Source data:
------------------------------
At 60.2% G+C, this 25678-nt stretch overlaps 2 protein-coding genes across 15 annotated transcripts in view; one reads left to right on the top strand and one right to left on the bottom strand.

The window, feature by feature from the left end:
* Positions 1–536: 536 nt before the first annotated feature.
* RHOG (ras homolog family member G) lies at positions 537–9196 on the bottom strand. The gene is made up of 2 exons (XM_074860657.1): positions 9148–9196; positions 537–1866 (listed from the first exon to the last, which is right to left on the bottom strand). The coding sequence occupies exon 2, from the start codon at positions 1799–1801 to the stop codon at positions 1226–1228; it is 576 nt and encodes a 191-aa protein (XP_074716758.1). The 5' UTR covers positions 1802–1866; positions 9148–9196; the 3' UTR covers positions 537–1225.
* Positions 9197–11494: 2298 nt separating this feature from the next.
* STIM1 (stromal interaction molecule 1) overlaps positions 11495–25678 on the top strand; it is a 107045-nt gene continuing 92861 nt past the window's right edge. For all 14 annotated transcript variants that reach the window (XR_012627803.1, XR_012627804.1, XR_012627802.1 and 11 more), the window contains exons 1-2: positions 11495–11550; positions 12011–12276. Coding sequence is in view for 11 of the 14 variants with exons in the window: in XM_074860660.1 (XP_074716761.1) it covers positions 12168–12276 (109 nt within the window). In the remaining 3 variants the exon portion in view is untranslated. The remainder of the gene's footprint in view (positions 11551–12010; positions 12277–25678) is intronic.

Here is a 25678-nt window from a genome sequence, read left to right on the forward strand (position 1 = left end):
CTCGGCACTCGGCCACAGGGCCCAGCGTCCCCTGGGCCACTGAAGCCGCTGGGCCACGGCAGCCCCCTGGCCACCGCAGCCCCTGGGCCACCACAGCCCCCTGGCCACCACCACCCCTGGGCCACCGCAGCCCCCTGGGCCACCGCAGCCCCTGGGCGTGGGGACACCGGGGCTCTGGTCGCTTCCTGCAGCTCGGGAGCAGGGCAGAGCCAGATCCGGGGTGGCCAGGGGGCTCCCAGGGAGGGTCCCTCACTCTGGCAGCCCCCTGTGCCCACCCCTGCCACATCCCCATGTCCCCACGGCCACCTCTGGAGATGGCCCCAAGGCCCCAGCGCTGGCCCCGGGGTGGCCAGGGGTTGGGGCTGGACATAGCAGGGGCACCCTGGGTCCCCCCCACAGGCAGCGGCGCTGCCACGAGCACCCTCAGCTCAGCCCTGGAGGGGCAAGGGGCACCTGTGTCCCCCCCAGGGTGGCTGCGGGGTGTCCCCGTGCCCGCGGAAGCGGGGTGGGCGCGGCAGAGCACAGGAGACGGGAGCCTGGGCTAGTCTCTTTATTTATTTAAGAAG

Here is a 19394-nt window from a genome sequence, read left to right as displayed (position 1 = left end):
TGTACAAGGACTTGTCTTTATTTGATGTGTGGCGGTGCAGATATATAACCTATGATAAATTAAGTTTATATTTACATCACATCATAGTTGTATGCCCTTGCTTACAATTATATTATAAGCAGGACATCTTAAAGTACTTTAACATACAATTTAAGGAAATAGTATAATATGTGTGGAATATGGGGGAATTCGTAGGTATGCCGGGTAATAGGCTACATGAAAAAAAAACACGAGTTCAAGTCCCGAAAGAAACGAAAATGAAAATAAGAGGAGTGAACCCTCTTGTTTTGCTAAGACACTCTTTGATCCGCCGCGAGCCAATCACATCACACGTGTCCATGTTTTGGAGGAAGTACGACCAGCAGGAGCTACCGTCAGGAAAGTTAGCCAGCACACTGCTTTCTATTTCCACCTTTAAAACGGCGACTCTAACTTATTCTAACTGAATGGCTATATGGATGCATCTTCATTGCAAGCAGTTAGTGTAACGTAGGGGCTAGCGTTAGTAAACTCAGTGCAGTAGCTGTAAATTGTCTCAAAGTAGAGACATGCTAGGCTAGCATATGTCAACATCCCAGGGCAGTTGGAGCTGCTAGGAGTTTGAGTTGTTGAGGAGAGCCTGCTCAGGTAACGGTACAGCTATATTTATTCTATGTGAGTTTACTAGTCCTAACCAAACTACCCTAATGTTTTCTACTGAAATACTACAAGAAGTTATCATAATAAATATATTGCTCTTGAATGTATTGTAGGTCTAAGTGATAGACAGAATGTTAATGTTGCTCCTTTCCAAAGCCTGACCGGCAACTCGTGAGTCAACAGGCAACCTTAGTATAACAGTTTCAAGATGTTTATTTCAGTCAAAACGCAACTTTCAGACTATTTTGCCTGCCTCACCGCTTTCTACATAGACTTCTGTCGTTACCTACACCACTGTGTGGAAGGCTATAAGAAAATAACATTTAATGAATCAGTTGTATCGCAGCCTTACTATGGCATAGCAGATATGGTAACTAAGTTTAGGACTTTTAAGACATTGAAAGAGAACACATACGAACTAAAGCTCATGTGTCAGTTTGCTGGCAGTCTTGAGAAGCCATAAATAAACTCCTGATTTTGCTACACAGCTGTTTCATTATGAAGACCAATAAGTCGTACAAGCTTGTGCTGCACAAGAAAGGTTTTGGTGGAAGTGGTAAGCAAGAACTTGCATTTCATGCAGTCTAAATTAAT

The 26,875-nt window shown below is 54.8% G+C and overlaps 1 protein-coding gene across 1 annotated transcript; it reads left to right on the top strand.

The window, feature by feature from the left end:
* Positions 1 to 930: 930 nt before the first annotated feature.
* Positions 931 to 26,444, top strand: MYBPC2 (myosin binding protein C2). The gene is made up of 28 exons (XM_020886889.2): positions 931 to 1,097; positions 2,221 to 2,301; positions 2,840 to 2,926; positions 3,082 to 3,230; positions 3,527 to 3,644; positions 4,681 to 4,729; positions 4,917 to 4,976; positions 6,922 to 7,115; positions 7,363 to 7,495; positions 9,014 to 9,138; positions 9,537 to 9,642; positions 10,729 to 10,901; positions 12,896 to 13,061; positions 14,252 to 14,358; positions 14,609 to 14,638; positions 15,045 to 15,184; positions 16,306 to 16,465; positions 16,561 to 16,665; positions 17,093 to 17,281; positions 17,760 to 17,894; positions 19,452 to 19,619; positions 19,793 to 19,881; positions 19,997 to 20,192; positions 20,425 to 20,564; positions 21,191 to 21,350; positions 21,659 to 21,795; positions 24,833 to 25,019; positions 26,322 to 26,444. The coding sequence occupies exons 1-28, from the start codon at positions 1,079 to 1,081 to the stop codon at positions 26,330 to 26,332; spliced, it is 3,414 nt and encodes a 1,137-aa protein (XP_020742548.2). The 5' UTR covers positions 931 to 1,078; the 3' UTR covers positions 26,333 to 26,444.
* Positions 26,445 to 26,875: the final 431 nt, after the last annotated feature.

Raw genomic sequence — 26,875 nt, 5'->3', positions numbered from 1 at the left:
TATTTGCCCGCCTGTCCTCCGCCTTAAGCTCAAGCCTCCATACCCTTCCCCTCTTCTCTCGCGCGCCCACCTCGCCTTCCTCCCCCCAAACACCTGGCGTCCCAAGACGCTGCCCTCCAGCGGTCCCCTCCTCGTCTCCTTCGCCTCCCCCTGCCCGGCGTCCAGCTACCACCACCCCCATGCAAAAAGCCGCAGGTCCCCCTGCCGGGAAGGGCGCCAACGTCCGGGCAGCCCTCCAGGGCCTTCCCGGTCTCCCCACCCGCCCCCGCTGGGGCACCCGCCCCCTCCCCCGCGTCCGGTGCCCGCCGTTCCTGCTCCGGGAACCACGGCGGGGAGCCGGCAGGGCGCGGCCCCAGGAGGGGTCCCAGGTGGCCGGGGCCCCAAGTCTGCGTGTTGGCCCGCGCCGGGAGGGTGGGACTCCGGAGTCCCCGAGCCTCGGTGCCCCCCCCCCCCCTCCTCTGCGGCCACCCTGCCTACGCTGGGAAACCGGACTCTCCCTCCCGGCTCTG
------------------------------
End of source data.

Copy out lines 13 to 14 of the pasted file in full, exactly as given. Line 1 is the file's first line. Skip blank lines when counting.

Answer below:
* Positions 1 to 930: 930 nt before the first annotated feature.
* Positions 931 to 26,444, top strand: MYBPC2 (myosin binding protein C2). The gene is made up of 28 exons (XM_020886889.2): positions 931 to 1,097; positions 2,221 to 2,301; positions 2,840 to 2,926; positions 3,082 to 3,230; positions 3,527 to 3,644; positions 4,681 to 4,729; positions 4,917 to 4,976; positions 6,922 to 7,115; positions 7,363 to 7,495; positions 9,014 to 9,138; positions 9,537 to 9,642; positions 10,729 to 10,901; positions 12,896 to 13,061; positions 14,252 to 14,358; positions 14,609 to 14,638; positions 15,045 to 15,184; positions 16,306 to 16,465; positions 16,561 to 16,665; positions 17,093 to 17,281; positions 17,760 to 17,894; positions 19,452 to 19,619; positions 19,793 to 19,881; positions 19,997 to 20,192; positions 20,425 to 20,564; positions 21,191 to 21,350; positions 21,659 to 21,795; positions 24,833 to 25,019; positions 26,322 to 26,444. The coding sequence occupies exons 1-28, from the start codon at positions 1,079 to 1,081 to the stop codon at positions 26,330 to 26,332; spliced, it is 3,414 nt and encodes a 1,137-aa protein (XP_020742548.2). The 5' UTR covers positions 931 to 1,078; the 3' UTR covers positions 26,333 to 26,444.